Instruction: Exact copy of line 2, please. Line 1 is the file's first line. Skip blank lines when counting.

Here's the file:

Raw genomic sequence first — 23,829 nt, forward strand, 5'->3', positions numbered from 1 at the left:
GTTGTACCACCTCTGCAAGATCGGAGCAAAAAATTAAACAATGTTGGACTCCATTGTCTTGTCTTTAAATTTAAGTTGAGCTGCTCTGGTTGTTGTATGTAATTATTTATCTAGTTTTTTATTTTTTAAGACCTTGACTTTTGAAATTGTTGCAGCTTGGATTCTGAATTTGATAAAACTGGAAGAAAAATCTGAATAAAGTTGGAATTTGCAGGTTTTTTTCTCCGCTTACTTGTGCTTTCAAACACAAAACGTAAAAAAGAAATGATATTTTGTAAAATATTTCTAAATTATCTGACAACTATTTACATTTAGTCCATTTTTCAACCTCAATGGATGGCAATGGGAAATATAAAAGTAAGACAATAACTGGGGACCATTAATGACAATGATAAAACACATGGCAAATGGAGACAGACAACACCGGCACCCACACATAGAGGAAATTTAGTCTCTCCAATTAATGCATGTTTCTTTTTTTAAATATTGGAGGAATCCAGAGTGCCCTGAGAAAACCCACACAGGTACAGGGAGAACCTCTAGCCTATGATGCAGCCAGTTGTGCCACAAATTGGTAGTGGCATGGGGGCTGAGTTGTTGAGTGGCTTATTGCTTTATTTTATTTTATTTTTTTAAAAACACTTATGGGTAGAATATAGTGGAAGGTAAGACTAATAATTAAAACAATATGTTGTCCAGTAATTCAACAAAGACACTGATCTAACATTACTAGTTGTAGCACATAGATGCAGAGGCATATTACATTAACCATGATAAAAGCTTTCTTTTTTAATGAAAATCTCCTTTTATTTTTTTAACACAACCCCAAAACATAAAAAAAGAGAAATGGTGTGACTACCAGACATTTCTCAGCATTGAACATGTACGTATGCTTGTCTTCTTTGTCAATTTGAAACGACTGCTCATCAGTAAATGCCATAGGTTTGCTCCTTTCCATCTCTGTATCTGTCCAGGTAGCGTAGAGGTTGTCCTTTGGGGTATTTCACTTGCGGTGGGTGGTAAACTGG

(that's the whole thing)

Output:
GTTGTACCACCTCTGCAAGATCGGAGCAAAAAATTAAACAATGTTGGACTCCATTGTCTTGTCTTTAAATTTAAGTTGAGCTGCTCTGGTTGTTGTATGTAATTATTTATCTAGTTTTTTATTTTTTAAGACCTTGACTTTTGAAATTGTTGCAGCTTGGATTCTGAATTTGATAAAACTGGAAGAAAAATCTGAATAAAGTTGGAATTTGCAGGTTTTTTTCTCCGCTTACTTGTGCTTTCAAACACAAAACGTAAAAAAGAAATGATATTTTGTAAAATATTTCTAAATTATCTGACAACTATTTACATTTAGTCCATTTTTCAACCTCAATGGATGGCAATGGGAAATATAAAAGTAAGACAATAACTGGGGACCATTAATGACAATGATAAAACACATGGCAAATGGAGACAGACAACACCGGCACCCACACATAGAGGAAATTTAGTCTCTCCAATTAATGCATGTTTCTTTTTTTAAATATTGGAGGAATCCAGAGTGCCCTGAGAAAACCCACACAGGTACAGGGAGAACCTCTAGCCTATGATGCAGCCAGTTGTGCCACAAATTGGTAGTGGCATGGGGGCTGAGTTGTTGAGTGGCTTATTGCTTTATTTTATTTTATTTTTTTAAAAACACTTATGGGTAGAATATAGTGGAAGGTAAGACTAATAATTAAAACAATATGTTGTCCAGTAATTCAACAAAGACACTGATCTAACATTACTAGTTGTAGCACATAGATGCAGAGGCATATTACATTAACCATGATAAAAGCTTTCTTTTTTAATGAAAATCTCCTTTTATTTTTTTAACACAACCCCAAAACATAAAAAAAGAGAAATGGTGTGACTACCAGACATTTCTCAGCATTGAACATGTACGTATGCTTGTCTTCTTTGTCAATTTGAAACGACTGCTCATCAGTAAATGCCATAGGTTTGCTCCTTTCCATCTCTGTATCTGTCCAGGTAGCGTAGAGGTTGTCCTTTGGGGTATTTCACTTGCGGTGGGTGGTAAACTGG